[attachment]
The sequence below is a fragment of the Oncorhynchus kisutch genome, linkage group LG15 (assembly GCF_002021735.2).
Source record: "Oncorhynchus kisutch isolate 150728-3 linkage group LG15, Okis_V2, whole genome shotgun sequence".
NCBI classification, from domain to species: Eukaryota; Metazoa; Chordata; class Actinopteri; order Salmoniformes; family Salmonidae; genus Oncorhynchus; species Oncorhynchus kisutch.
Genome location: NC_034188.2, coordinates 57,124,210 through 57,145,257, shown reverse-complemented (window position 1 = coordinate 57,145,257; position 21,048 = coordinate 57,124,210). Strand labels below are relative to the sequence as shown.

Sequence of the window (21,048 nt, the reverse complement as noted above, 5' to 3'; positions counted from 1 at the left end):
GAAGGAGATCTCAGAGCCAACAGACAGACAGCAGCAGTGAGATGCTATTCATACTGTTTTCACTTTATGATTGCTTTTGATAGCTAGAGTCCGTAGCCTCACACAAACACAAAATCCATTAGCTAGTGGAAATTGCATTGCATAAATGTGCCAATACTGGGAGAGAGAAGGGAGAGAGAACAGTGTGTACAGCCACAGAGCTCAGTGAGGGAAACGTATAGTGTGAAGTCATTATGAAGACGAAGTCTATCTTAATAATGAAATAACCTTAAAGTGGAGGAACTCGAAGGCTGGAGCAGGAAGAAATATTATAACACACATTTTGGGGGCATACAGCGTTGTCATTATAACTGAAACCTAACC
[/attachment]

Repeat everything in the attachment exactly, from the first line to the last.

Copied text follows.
The sequence below is a fragment of the Oncorhynchus kisutch genome, linkage group LG15 (assembly GCF_002021735.2).
Source record: "Oncorhynchus kisutch isolate 150728-3 linkage group LG15, Okis_V2, whole genome shotgun sequence".
NCBI classification, from domain to species: Eukaryota; Metazoa; Chordata; class Actinopteri; order Salmoniformes; family Salmonidae; genus Oncorhynchus; species Oncorhynchus kisutch.
Genome location: NC_034188.2, coordinates 57,124,210 through 57,145,257, shown reverse-complemented (window position 1 = coordinate 57,145,257; position 21,048 = coordinate 57,124,210). Strand labels below are relative to the sequence as shown.

Sequence of the window (21,048 nt, the reverse complement as noted above, 5' to 3'; positions counted from 1 at the left end):
GAAGGAGATCTCAGAGCCAACAGACAGACAGCAGCAGTGAGATGCTATTCATACTGTTTTCACTTTATGATTGCTTTTGATAGCTAGAGTCCGTAGCCTCACACAAACACAAAATCCATTAGCTAGTGGAAATTGCATTGCATAAATGTGCCAATACTGGGAGAGAGAAGGGAGAGAGAACAGTGTGTACAGCCACAGAGCTCAGTGAGGGAAACGTATAGTGTGAAGTCATTATGAAGACGAAGTCTATCTTAATAATGAAATAACCTTAAAGTGGAGGAACTCGAAGGCTGGAGCAGGAAGAAATATTATAACACACATTTTGGGGGCATACAGCGTTGTCATTATAACTGAAACCTAACC